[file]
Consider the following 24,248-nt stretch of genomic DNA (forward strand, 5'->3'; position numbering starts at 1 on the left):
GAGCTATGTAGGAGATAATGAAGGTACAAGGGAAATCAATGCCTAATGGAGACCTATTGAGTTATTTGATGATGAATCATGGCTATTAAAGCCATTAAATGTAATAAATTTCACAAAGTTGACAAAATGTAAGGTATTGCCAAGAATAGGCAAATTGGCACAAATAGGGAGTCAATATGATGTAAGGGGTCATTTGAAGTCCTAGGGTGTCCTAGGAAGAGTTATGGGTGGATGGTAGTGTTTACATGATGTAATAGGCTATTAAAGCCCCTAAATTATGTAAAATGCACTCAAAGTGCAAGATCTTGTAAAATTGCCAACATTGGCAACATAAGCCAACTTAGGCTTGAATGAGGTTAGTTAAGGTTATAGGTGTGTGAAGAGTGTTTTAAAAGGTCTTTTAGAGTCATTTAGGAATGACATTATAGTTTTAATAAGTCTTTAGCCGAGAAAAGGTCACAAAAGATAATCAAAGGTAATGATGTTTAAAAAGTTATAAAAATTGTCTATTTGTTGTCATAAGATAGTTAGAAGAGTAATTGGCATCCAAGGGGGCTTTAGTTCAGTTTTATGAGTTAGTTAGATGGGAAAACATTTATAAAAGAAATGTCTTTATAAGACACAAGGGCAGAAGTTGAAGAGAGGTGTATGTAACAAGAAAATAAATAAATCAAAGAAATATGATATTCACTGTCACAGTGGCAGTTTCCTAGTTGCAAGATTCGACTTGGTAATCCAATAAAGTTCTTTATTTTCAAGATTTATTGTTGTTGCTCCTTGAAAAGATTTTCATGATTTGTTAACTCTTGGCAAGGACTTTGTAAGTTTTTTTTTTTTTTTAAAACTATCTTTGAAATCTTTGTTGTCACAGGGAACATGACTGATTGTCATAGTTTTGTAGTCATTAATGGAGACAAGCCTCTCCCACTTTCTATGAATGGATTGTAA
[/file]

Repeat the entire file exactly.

Consider the following 24,248-nt stretch of genomic DNA (forward strand, 5'->3'; position numbering starts at 1 on the left):
GAGCTATGTAGGAGATAATGAAGGTACAAGGGAAATCAATGCCTAATGGAGACCTATTGAGTTATTTGATGATGAATCATGGCTATTAAAGCCATTAAATGTAATAAATTTCACAAAGTTGACAAAATGTAAGGTATTGCCAAGAATAGGCAAATTGGCACAAATAGGGAGTCAATATGATGTAAGGGGTCATTTGAAGTCCTAGGGTGTCCTAGGAAGAGTTATGGGTGGATGGTAGTGTTTACATGATGTAATAGGCTATTAAAGCCCCTAAATTATGTAAAATGCACTCAAAGTGCAAGATCTTGTAAAATTGCCAACATTGGCAACATAAGCCAACTTAGGCTTGAATGAGGTTAGTTAAGGTTATAGGTGTGTGAAGAGTGTTTTAAAAGGTCTTTTAGAGTCATTTAGGAATGACATTATAGTTTTAATAAGTCTTTAGCCGAGAAAAGGTCACAAAAGATAATCAAAGGTAATGATGTTTAAAAAGTTATAAAAATTGTCTATTTGTTGTCATAAGATAGTTAGAAGAGTAATTGGCATCCAAGGGGGCTTTAGTTCAGTTTTATGAGTTAGTTAGATGGGAAAACATTTATAAAAGAAATGTCTTTATAAGACACAAGGGCAGAAGTTGAAGAGAGGTGTATGTAACAAGAAAATAAATAAATCAAAGAAATATGATATTCACTGTCACAGTGGCAGTTTCCTAGTTGCAAGATTCGACTTGGTAATCCAATAAAGTTCTTTATTTTCAAGATTTATTGTTGTTGCTCCTTGAAAAGATTTTCATGATTTGTTAACTCTTGGCAAGGACTTTGTAAGTTTTTTTTTTTTTTTAAAACTATCTTTGAAATCTTTGTTGTCACAGGGAACATGACTGATTGTCATAGTTTTGTAGTCATTAATGGAGACAAGCCTCTCCCACTTTCTATGAATGGATTGTAA